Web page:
The overwhelming majority of the time, in all filmmaking other than the top 5%, nobody's paying for lenses or for anything else, so it isn't. Glass is just seen as a basic requirement to get a picture on a monitor. Nothing, ever, is any form of investment, at least not beyond the most basic level of being able to do some sort of basic job. That's how the overwhelming majority of filmmaking that is done, is done, and that's why there needs to be something at $5k, rather than $30k.

 

P


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#14 Robin R Probyn

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Posted 19 March 2016 - 08:30 AM

I dont charge separately for the lens,mattbox,batteries,SxS cards.. etc.. just a price for the "camera package"..  thats a pretty basic thing right :) you need the camera and accessories to make a moving image.. the only to not pay for this ,is to put on a play or make a radio program.. nes par? 


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#15 Stuart Brereton

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Posted 19 March 2016 - 09:48 AM

You might be able to find an old Cooke 25-250mm for that money, but they're slow and heavy.


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#16 Phil Rhodes

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Posted 19 March 2016 - 10:39 AM

 just a price for the "camera package"..  thats a pretty basic thing right

 

You'd have thought so. The last three times I've been asked to shoot anything vaguely creative, it's been "We have [a ridiculously low amount] for you, and what camera do you come with?"

 

The incentive to invest is not great.

 

P


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#17 Robin R Probyn

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Posted 19 March 2016 - 10:52 AM

 

You'd have thought so. The last three times I've been asked to shoot anything vaguely creative, it's been "We have [a ridiculously low amount] for you, and what camera do you come with?"

 

The incentive to invest is not great.

 

P

 

Yes that does sound a bit grim.. the other side of the.. "cheap digital camera,s will democratize film making.." line.. or Producers can get more blood from a stone.. there is some point where you just cant make a film unless you have X amount of money.. even Tangerine had quite a bit spent on post to get it looking decent.. just shooting on an iPhone 5 straight to screen it will look like pretty bad I,d think..!


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#18 Satsuki Murashige

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Posted 19 March 2016 - 02:19 PM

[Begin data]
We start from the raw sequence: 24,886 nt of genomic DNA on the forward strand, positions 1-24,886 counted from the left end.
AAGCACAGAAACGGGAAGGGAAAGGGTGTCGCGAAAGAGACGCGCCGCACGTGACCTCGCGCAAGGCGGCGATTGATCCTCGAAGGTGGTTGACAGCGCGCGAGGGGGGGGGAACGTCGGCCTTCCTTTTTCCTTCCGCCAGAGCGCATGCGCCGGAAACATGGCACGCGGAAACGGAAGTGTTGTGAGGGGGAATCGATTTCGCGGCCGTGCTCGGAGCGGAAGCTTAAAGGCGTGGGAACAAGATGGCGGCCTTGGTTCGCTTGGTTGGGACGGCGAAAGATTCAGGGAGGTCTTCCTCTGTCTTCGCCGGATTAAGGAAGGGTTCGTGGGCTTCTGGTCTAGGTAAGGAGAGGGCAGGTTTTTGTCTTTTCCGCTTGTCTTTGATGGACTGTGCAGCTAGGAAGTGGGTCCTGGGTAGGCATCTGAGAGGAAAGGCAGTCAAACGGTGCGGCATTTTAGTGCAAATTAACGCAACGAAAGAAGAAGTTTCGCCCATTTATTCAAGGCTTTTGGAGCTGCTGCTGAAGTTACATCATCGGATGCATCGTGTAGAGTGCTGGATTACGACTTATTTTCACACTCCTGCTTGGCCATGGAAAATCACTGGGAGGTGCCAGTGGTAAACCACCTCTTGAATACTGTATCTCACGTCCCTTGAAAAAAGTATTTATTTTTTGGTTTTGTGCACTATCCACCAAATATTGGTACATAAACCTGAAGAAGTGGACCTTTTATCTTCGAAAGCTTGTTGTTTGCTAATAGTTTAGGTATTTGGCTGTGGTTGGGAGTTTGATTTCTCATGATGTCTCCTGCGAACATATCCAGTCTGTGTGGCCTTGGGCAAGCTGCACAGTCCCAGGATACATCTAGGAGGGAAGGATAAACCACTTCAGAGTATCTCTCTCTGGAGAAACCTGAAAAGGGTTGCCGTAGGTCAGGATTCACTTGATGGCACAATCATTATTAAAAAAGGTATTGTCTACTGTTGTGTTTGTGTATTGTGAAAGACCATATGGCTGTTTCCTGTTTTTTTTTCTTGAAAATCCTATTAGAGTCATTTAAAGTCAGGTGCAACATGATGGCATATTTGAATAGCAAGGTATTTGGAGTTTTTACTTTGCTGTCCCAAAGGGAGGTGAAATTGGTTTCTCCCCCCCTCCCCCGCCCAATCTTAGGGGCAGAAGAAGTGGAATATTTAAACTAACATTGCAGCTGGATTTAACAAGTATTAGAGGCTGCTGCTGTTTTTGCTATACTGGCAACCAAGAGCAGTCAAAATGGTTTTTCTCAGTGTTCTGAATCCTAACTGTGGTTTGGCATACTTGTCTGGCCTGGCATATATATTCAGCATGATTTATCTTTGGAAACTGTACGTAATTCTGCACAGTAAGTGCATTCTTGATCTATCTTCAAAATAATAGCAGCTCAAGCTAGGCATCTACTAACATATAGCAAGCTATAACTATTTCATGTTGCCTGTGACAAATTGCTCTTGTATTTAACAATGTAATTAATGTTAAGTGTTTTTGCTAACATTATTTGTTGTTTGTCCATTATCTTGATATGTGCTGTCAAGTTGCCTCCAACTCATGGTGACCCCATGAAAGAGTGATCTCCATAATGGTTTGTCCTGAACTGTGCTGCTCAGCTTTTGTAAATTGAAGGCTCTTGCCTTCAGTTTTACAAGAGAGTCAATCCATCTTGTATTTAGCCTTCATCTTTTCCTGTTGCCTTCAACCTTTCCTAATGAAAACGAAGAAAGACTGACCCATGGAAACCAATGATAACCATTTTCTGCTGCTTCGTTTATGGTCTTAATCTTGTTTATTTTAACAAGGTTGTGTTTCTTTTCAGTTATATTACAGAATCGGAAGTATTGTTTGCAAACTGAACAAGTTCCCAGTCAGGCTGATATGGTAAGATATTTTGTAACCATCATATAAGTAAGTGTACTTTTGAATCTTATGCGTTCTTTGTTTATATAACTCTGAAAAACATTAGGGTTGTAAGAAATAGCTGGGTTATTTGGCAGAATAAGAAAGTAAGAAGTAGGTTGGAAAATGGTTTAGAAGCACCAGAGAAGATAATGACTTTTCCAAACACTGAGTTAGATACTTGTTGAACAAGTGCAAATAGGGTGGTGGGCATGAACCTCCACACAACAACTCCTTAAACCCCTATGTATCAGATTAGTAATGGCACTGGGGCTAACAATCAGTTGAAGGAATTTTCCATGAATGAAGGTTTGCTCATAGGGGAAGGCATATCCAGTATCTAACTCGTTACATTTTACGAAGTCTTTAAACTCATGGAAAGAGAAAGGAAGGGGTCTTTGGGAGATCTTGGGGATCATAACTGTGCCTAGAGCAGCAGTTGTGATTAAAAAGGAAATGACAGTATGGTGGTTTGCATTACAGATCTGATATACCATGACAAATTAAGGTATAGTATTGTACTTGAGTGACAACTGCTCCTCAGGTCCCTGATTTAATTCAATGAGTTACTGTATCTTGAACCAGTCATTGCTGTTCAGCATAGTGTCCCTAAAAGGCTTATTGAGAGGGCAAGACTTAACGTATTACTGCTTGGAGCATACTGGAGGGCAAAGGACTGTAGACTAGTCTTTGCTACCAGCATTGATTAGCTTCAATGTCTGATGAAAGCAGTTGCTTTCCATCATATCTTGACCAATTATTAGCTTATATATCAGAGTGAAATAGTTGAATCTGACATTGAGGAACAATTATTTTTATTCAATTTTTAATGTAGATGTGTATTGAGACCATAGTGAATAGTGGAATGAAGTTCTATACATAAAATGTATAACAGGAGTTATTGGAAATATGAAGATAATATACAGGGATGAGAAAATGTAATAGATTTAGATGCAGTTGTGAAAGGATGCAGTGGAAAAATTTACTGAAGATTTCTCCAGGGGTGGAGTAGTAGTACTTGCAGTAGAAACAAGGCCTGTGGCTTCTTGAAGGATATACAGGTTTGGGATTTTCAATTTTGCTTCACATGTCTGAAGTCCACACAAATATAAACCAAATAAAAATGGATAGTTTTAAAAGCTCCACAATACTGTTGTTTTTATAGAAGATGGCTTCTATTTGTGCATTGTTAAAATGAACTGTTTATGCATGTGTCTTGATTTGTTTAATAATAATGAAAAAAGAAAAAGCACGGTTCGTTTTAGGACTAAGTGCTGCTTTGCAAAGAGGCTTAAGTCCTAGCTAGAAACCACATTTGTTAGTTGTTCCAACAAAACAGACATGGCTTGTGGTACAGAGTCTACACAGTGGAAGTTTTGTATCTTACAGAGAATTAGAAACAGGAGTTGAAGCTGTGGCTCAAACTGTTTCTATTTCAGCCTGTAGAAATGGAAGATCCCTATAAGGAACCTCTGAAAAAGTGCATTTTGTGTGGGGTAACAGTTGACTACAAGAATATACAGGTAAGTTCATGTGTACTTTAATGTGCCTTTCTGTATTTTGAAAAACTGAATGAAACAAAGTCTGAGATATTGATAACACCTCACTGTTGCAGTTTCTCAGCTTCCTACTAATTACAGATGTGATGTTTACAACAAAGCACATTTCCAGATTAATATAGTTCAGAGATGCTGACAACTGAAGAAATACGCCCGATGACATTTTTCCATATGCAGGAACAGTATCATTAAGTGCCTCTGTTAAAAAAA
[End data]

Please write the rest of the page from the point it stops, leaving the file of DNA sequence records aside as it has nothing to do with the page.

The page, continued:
The overwhelming majority of the time, in all filmmaking other than the top 5%, nobody's paying for lenses or for anything else, so it isn't. Glass is just seen as a basic requirement to get a picture on a monitor. Nothing, ever, is any form of investment, at least not beyond the most basic level of being able to do some sort of basic job. That's how the overwhelming majority of filmmaking that is done, is done, and that's why there needs to be something at $5k, rather than $30k.
 
P


Phil, can you please stop projecting your situation onto everyone else in the professional filmmaking world? I know it sucks in London (apparently), but you really don't speak for the rest of us.
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#19 Phil Rhodes

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Posted 19 March 2016 - 02:28 PM

The thing is, I suspect (I can't really know) that I am speaking for the rest of us.

 

There doesn't seem to be much argument that the proportion of filmmaking which can afford $30k lenses is very small - less than 1%, probably. But what's often overlooked is that the proportion of filmmaking that can afford any budget whatsoever for camera equipment is overwhelmingly large. It may be 85% or 90% or 95%, but in a world where there are very creditable 4K cameras for a few thousand units of currency, it's not surprising. For every job I've been offered (and I didn't take many of them) in the last year, the expressed budget for camera equipment has been zero. Very often I was asked to work for free as well, which is why I don't shoot very much anymore. But I digress.

 

Only a very, very tiny proportion of people who do this do it the way you do. You may be in the right part of the world for that to be untrue for you, locally, but considered globally, the situation is just terribly grim. And Hollywood, or the high end in general, constantly gives advice, as if the solution in the southwestern US is valid all over the world.

 

It isn't.

 

P


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#20 Satsuki Murashige

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Posted 19 March 2016 - 06:30 PM

What cities and countries have you shot in?

I haven't worked in lot of places outside of my local area compared to some here, but I've worked with locals all over California, NYC, Chicago, DC, Las Vegas, Salt Lake City, Portland, and parts of Florida. They've all had grip trucks, c-stands, and cameras available to rent for more or less the usual prices. Some are doing better than others, sure. But we usually always talk shop in our downtime, and I've never seen anything as dire as you say London is. Even productions from London that I've worked on seem totally normal.

LA is a special case, to a lot of LA locals everything outside of the city limits is the hinterlands. We have one ASC DP up here now shooting a film and apparently he thinks shooting in SF is like working in a third world country...